Dry winter weather in many parts of the country has seen Australian farmer confidence decline to a four-year low, the latest quarterly Rabobank Rural Confidence Survey has found.
With much of Australia experiencing an exceptionally dry winter – officially the second-driest June on record – and the winter crop forecast slashed, seasonal conditions were shown to be weighing heavily on the minds of the nation’s agricultural producers as they looked to the year ahead.
The ‘dry’, however, did little to dent the longer-term positive outlook in Australia’s agri sector, with farmers’ investment intentions remaining strong and the viability indicator near a 14-year high – with 95 per cent of the nation’s farmers viewing their business as having long-term viability.
The latest survey, completed last month, found the percentage of farmers expecting the agricultural economy to worsen over the coming 12 months had increased to 27 per cent, from 10 per cent in the previous survey. Those with a positive outlook on the agricultural economy fell to 17 per cent, from 28 per cent. Around half of the respondents (51 per cent) were expecting similar conditions to the previous 12 months.
Rabobank national manager Country Banking Australia Todd Charteris said the decline in national rural confidence was unsurprising, coming off high levels seen over the past year and with many of the country’s farmers now entering spring with limited soil moisture reserves after an exceptionally dry winter.
“While early August rainfall provided a reprieve in some areas, conditions remain very dry in the central and northern cropping regions of Western Australia and across much of the eastern seaboard,” he said.
“Victoria is the exception however, with much of the state receiving good falls in recent weeks, and that rain band extending into southern New South Wales and the north of Tasmania.”
Mr Charteris said while the survey showed farmers had lowered their expectations of the year ahead, they remained resoundingly positive about the longer-term outlook for the agri sector, as reflected by strong investment intentions and views on business viability.
With the season front of mind for many, 50 per cent of farmers nominated dry conditions as a major reason conditions were likely to deteriorate over the next 12 months – nearly double the 28 per cent with that view last quarter.
Concerns around the dry season were particularly heightened in the cropping sector, with 76 per cent of grain producers with a negative outlook blaming seasonal conditions.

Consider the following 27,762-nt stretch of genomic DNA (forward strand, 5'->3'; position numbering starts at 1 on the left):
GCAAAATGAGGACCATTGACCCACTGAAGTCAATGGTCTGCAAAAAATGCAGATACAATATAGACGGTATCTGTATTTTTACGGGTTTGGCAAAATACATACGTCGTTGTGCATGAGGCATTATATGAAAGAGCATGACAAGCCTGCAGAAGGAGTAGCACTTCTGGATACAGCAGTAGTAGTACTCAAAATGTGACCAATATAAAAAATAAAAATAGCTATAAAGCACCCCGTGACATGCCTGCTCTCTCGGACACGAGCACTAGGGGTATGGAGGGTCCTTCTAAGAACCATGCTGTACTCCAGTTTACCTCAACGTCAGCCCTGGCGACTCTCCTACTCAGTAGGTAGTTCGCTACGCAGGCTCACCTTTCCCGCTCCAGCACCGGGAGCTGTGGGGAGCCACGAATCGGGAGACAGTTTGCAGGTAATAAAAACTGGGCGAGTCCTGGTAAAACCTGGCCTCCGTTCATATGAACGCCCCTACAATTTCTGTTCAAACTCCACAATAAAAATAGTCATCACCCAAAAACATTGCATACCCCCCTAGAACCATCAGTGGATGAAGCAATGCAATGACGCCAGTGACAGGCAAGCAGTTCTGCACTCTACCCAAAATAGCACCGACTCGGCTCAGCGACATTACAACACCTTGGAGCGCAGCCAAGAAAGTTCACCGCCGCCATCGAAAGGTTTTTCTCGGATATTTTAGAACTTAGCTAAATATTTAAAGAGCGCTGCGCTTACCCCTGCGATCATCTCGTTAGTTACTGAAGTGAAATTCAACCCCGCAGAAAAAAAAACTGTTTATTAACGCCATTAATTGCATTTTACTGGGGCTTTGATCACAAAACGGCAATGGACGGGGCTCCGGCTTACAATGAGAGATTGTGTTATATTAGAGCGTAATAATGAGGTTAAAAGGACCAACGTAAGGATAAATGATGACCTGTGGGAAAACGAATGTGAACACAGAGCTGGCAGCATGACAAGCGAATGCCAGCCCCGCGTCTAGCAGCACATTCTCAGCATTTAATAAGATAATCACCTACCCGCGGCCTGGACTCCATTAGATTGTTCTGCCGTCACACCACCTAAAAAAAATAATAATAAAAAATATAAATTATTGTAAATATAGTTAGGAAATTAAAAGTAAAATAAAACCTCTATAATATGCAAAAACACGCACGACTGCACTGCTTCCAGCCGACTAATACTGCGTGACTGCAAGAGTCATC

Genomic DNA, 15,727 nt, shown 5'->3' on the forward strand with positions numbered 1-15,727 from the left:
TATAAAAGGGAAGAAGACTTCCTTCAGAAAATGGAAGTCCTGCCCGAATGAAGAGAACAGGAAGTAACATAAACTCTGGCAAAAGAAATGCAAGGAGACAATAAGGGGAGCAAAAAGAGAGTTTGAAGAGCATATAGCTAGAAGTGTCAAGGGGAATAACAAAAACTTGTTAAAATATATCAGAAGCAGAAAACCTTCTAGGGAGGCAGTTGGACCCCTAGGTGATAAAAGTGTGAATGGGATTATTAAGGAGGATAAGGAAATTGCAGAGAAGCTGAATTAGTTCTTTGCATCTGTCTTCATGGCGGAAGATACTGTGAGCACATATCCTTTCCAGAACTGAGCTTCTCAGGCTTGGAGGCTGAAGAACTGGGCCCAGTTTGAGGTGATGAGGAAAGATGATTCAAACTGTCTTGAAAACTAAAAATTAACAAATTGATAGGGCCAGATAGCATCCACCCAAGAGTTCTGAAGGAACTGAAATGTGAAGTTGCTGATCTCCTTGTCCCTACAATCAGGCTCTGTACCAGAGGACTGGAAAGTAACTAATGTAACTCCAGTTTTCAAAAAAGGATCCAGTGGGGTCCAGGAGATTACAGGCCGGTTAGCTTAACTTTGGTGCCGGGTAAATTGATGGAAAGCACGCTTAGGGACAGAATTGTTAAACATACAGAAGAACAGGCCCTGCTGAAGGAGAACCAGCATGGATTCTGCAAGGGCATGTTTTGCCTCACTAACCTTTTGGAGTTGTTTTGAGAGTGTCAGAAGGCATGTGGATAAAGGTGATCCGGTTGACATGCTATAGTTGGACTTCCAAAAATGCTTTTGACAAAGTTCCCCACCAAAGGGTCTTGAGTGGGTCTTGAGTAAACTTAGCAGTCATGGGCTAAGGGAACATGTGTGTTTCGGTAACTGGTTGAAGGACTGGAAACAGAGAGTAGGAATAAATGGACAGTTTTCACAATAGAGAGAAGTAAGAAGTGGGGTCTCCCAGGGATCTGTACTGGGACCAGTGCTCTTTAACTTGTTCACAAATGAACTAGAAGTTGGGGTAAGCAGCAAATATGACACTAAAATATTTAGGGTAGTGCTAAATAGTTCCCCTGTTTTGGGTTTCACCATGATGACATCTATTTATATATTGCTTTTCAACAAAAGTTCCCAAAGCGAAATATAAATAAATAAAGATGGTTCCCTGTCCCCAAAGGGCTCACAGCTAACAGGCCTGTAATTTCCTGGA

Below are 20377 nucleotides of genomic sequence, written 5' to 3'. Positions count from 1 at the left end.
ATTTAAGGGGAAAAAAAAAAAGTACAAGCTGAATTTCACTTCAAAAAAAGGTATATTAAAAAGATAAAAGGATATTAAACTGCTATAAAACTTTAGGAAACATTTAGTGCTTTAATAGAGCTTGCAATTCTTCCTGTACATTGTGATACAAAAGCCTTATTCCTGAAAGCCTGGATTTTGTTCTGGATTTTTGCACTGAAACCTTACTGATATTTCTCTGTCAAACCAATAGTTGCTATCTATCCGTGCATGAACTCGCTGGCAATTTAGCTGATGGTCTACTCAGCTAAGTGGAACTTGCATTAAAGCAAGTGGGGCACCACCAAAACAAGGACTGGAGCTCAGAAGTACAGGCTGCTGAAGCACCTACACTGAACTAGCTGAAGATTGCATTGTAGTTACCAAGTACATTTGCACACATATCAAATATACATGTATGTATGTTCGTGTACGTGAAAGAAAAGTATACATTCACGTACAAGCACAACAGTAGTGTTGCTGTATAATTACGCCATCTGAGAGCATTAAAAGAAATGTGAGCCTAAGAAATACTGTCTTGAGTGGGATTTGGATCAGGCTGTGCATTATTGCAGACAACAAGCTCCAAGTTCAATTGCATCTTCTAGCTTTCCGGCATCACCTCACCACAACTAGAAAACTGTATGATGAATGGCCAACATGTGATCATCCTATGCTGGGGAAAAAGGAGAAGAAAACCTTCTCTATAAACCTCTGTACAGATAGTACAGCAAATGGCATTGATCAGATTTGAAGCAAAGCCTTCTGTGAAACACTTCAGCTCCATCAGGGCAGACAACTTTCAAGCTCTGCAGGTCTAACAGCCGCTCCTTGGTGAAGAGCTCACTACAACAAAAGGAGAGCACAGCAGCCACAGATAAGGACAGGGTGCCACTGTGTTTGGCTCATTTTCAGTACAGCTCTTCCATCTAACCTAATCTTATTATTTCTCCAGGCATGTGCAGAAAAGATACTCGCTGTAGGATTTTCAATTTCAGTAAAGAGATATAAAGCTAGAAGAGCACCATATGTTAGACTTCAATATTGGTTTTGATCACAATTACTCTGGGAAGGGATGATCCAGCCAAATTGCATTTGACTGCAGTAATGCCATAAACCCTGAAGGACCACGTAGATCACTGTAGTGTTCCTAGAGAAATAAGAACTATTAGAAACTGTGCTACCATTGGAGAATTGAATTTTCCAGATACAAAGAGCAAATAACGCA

“The dry winter has downgraded winter crop prospects, and we are now forecasting a national wheat crop in the vicinity of 22 million tonnes, well down on last season’s 35 million tonne record,” Mr Charteris said. “However, should the forecast for dryer and warmer temperatures be realised in the next few weeks, crop production will likely be cut further.”
The dry seasonal conditions also saw confidence wane in the beef and, to a lesser extent, sheep sectors.
“The lack of rain is dampening restocker demand and has also resulted in a flush of cattle come onto the market a little earlier than expected. This has seen saleyard prices, particularly for cattle, come off their recent highs,” Mr Charteris said.
“That said, prices for beef and sheep are still well above their five-year average, and wool is trading at record levels, so the pull-back in sentiment is largely a reflection of the drier conditions and an easing of the very high confidence levels previously seen in the meat sectors.”
Across the agri sector, the outlook for commodity prices was mixed, with 44 per cent citing the market outlook as the reason conditions were likely to deteriorate in the coming 12 months. Sugar producers were the most pessimistic about the outlook for the market, with prices nominated by 78 per cent of cane growers expecting conditions to worsen.
Farm business performance
The latest survey found 44 per cent of the nation’s farmers retained a stable outlook for their gross farm incomes in the 2017/18 financial year, however more farmers were expecting lower farm incomes than last survey (29 per cent, up from 19 per cent the previous quarter). The number of farmers expecting a higher gross farm income also declined to 25 per cent of respondents, down from 31 per cent.